Every quarter, many money managers have to disclose what they've bought and sold, via "13F" filings. Their latest moves can shine a bright light on smart stock picks.
Today, let's look at GMT Capital, a private investment company founded by Thomas Claugus in 1990, that manages several hedge funds and other accounts. Its reportable stock portfolio totaled $3.6 billion in value as of September 30, 2012. You don't generally grow that large without doing some things right. The company's Bay Resource Partners hedge fund was named one of the richest 100 last year, by Bloomberg. In its first 15 years, it averaged a 20% annual return, almost twice that of the S&P 500.
So what does GMT Capital's latest quarterly 13F filing tell us? Here are a few interesting details:
The biggest new holdings are Superior Energy Services and Tyson Foods . Oil and gas drilling specialist Superior Energy has averaged annual 10% losses over the past five years, leading some to now see it as a bargain, with its P/E ratio below nine. Its last quarterly report wasn't thrilling, with management pointing to a contracting U.S. market, and hurricane-related downtime, but management also waxed bullish on international growth and further promise abroad.
Among holdings in which GMT Capital increased its stake was carbon fiber manufacturer Zoltek Companies . Bulls are excited about the growing use of carbon fiber in items ranging from car engines, which can be made lighter, to wind turbine blades. But bears worry that the company's promise may not be realized any time soon.
GMT Capital reduced its stake in lots of companies, including Corning and Stillwater Mining . Glass and fiber-optics giant Corning has suffered from weakness in the LCD panel market, with its stock averaging annual 17% losses over the past two years. That situation seems to be changing, though, with Corning management recently suggesting higher-than-expected LCD TV sales. Demand for its Gorilla Glass is also strong, as it's found in millions of smartphones and tablets, and its flexible new Willow Glass is also promising. With its current and forward P/E ratios below 10, the stock looks attractive.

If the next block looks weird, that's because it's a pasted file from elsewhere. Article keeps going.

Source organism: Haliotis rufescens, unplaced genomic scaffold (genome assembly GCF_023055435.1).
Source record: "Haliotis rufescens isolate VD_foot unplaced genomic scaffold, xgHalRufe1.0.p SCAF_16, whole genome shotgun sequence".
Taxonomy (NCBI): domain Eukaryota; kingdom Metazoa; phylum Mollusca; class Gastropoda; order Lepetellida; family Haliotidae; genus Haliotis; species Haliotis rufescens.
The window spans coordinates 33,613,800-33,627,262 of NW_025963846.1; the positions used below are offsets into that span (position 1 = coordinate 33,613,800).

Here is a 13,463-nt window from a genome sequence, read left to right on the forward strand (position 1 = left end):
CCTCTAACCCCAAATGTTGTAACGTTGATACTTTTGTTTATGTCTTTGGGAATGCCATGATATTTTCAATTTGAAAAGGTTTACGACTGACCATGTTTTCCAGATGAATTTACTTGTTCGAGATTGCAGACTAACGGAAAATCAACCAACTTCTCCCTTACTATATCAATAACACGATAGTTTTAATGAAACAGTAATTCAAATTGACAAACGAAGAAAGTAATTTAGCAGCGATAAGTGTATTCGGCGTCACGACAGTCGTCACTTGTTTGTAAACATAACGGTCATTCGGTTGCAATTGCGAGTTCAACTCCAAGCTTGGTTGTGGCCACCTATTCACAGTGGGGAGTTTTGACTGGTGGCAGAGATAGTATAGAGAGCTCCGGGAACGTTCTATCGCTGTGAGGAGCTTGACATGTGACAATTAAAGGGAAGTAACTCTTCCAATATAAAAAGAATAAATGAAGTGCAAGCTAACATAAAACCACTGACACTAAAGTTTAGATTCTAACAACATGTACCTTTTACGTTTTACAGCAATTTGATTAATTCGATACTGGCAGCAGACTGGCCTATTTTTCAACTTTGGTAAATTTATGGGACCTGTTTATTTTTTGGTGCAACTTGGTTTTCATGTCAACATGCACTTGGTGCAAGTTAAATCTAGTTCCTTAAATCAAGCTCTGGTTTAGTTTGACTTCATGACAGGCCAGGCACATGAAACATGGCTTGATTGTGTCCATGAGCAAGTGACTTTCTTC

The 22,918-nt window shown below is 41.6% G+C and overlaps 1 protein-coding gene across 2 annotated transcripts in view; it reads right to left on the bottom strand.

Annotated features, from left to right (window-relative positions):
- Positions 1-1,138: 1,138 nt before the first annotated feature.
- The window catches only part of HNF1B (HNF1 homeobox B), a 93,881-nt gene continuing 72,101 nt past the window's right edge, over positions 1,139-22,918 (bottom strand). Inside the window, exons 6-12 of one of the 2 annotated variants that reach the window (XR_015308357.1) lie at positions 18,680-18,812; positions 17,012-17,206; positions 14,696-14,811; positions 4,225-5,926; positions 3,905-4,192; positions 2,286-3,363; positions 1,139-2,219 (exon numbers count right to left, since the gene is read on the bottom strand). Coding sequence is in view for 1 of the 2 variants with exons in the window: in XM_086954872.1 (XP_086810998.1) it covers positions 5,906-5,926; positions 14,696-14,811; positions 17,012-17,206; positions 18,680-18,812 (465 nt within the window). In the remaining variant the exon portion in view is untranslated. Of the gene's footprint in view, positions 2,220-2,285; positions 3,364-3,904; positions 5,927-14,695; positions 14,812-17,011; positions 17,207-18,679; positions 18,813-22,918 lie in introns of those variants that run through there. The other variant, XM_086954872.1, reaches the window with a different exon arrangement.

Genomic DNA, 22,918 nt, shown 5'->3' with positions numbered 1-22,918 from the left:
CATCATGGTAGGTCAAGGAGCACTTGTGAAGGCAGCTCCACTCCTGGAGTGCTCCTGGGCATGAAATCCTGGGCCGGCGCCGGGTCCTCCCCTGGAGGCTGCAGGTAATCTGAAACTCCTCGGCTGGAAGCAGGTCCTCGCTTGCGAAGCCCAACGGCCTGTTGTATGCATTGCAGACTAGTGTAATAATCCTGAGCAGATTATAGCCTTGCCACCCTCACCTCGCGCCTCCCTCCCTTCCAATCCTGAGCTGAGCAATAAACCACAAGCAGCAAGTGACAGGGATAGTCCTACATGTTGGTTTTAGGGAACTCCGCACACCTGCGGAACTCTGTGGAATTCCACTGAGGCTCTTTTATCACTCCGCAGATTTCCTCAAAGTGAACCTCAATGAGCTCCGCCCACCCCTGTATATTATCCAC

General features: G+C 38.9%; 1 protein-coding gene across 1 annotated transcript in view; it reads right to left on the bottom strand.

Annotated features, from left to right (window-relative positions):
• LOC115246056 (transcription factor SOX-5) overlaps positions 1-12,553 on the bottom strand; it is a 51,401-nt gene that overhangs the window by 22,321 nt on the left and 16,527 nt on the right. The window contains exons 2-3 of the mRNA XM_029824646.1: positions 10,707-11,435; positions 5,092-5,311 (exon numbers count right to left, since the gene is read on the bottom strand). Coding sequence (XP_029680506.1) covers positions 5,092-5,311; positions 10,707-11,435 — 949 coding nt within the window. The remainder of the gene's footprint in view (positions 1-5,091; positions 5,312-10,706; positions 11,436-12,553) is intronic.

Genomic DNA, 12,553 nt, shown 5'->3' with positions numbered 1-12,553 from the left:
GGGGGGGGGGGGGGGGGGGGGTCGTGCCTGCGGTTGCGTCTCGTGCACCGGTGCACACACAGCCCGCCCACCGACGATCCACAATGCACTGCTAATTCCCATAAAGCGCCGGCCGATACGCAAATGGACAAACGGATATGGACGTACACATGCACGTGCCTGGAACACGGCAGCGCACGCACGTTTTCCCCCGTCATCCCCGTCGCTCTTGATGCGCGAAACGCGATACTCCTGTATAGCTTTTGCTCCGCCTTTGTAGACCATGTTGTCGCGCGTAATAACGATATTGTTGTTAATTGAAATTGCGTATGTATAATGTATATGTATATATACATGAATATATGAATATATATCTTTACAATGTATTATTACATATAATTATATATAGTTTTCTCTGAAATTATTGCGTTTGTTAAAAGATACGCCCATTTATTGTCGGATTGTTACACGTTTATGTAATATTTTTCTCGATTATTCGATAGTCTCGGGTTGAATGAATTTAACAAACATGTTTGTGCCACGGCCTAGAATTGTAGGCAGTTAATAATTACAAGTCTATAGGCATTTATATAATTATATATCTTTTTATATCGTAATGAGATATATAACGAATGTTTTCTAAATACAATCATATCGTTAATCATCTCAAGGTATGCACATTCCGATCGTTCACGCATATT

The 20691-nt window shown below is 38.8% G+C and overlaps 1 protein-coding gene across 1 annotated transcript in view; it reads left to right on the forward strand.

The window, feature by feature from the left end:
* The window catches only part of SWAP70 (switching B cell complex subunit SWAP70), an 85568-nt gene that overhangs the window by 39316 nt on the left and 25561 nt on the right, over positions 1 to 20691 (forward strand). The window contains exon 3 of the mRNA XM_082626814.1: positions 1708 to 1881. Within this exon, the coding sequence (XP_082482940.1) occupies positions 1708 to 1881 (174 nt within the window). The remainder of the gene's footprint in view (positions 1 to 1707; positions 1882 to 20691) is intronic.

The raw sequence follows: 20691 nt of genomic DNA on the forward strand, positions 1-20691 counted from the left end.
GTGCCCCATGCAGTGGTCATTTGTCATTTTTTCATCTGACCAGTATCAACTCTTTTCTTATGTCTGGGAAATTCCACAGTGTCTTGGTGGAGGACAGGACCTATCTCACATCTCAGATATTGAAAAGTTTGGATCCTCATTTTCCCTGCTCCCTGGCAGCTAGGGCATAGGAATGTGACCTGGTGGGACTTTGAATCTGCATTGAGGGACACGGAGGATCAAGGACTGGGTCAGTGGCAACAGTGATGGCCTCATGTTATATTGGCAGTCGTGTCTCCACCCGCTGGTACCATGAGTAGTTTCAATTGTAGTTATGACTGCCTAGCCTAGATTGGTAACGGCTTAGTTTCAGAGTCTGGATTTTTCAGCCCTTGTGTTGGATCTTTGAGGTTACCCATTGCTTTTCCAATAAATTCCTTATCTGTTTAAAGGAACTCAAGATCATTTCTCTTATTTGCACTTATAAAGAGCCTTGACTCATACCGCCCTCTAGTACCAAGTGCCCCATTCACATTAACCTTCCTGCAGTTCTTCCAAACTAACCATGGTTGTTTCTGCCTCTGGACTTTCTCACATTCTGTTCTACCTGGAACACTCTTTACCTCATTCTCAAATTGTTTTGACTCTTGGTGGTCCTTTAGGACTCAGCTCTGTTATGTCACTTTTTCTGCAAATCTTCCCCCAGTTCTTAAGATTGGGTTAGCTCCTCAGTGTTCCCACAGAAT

Stillwater has been struggling over the past year, in part due to platinum and palladium prices. It's shifting some of its focus to copper and gold, and stands to benefit from an uptick in the auto industry, as well as renewed interest in white metals from the jewelry industry. The company worried investors recently, with news of a $300 million debt offering.
Finally, GMT Capital's biggest closed positions included Taiwan Semiconductor and Coach . Other closed positions of interest include Peabody Energy . It might be a bit surprising to see Peabody on this list, as the largest U.S. coal producer has been called "the victorious King of Coal." But, despite its strong performance, its debt has been growing - in part due to purchases in Australia that can help it serve Asia. And, meanwhile, many suspect that coal's glory days may be over.
We should never blindly copy any investor's moves, no matter how talented the investor. But it can be useful to keep an eye on what smart folks are doing. Therefore, 13-F forms can be great places to find intriguing candidates for our portfolios.
With the explosive growth of smartphones worldwide, many investors thought they would ride Corning's dominant cover glass to massive investment returns. That hasn't played out yet, as mobile growth has failed to offset declines in the company's core business. In this brand new premium research report on Corning, our analyst walks through the business, as well as the key opportunities and risks facing it today. Click here to claim your copy, and receive a full year of updates as key events unfold.
The article Here's What a High-Performing Hedge Fund Has Bought and Sold originally appeared on Fool.com.
Longtime Fool contributor Selena Maranjian owns shares of Corning. The Motley Fool owns shares of Coach and Corning. Motley Fool newsletter services recommend Coach and Corning. Try any of our Foolish newsletter services free for 30 days. We Fools may not all hold the same opinions, but we all believe that considering a diverse range of insights makes us better investors. The Motley Fool has a disclosure policy.